The High Court Challenge has a very narrow focus and, if successful, a limited effect upon chaplaincy in state schools. It won’t end chaplaincy in state schools and the High Court justices will not be called upon to pass judgment on the activities of the chaplains themselves. It’s important to distinguish between the case and the wider concerns of many of those who support the High Court Challenge.
Just a Couple of Disgruntled Atheists?
And now, to the next misconception that’s being put about – that everyone loves the National School Chaplaincy Programme and the High Court Challenge is simply a malicious attempt by a very small number of disgruntled atheists who want to derail it.
While, obviously, there is only one plaintiff in the High Court Challenge – Ron Williams – he is backed by a large and growing grass-roots movement of Australians who find the government’s entanglement with the Christian right disturbing, outrageous and a serious threat to the secular basis of Australian democracy. Make no mistake! Williams has the support of thousands.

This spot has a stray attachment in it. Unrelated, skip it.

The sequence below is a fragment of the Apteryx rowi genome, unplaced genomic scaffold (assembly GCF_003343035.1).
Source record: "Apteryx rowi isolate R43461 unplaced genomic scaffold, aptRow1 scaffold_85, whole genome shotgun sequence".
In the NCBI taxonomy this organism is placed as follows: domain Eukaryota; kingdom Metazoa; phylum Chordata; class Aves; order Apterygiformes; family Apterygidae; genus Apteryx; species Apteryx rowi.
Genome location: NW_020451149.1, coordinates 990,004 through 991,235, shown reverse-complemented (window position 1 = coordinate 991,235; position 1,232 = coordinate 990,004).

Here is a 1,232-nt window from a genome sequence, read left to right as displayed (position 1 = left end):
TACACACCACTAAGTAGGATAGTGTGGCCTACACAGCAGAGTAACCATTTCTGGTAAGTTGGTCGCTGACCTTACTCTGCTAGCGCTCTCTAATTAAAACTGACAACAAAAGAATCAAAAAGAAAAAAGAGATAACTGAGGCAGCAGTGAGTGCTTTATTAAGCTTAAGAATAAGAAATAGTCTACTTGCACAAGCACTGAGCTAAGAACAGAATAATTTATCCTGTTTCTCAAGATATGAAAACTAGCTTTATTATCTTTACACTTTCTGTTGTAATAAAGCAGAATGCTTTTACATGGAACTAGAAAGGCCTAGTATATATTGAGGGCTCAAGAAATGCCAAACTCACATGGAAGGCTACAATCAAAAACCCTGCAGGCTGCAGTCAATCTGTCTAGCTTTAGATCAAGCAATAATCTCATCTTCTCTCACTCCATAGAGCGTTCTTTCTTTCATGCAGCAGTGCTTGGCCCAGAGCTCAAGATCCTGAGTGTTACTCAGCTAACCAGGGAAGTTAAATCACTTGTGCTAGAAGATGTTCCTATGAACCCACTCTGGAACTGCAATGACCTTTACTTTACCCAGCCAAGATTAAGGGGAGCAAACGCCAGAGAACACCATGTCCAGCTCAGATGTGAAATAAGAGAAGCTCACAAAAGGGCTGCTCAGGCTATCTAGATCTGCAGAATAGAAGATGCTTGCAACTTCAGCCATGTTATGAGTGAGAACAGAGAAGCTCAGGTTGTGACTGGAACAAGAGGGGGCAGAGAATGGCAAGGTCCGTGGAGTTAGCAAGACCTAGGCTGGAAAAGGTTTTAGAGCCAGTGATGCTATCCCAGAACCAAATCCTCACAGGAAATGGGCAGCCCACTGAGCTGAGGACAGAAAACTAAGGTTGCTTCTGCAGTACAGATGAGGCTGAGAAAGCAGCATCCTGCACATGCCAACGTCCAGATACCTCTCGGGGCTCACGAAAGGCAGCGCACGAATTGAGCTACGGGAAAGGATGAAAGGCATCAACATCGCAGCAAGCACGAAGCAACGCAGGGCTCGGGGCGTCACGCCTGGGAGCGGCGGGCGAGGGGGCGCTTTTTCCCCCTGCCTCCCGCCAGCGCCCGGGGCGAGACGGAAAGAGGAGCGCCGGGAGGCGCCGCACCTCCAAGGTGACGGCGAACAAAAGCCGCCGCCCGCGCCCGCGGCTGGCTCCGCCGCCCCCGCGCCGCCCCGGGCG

Ministerial Claims About Chaplaincy
Expanding on my Online Opinion article, I’d like to address in more detail some of the claims made in the joint ministerial media statement by (then) Queensland attorney-general, Cameron Dick and (then) education minister, Geoff Wilson.
“Chaplains are only ever adopted into schools after the principal has consulted with the school’s P&C and the school community.”
Rubbish! Scores of emails from outraged parents who were never consulted about having a chaplain at their school and presented with a chaplain as a fait accomplis are on file with the Australian Secular Lobby. I receive many such complaints myself and pass them on to the ASL.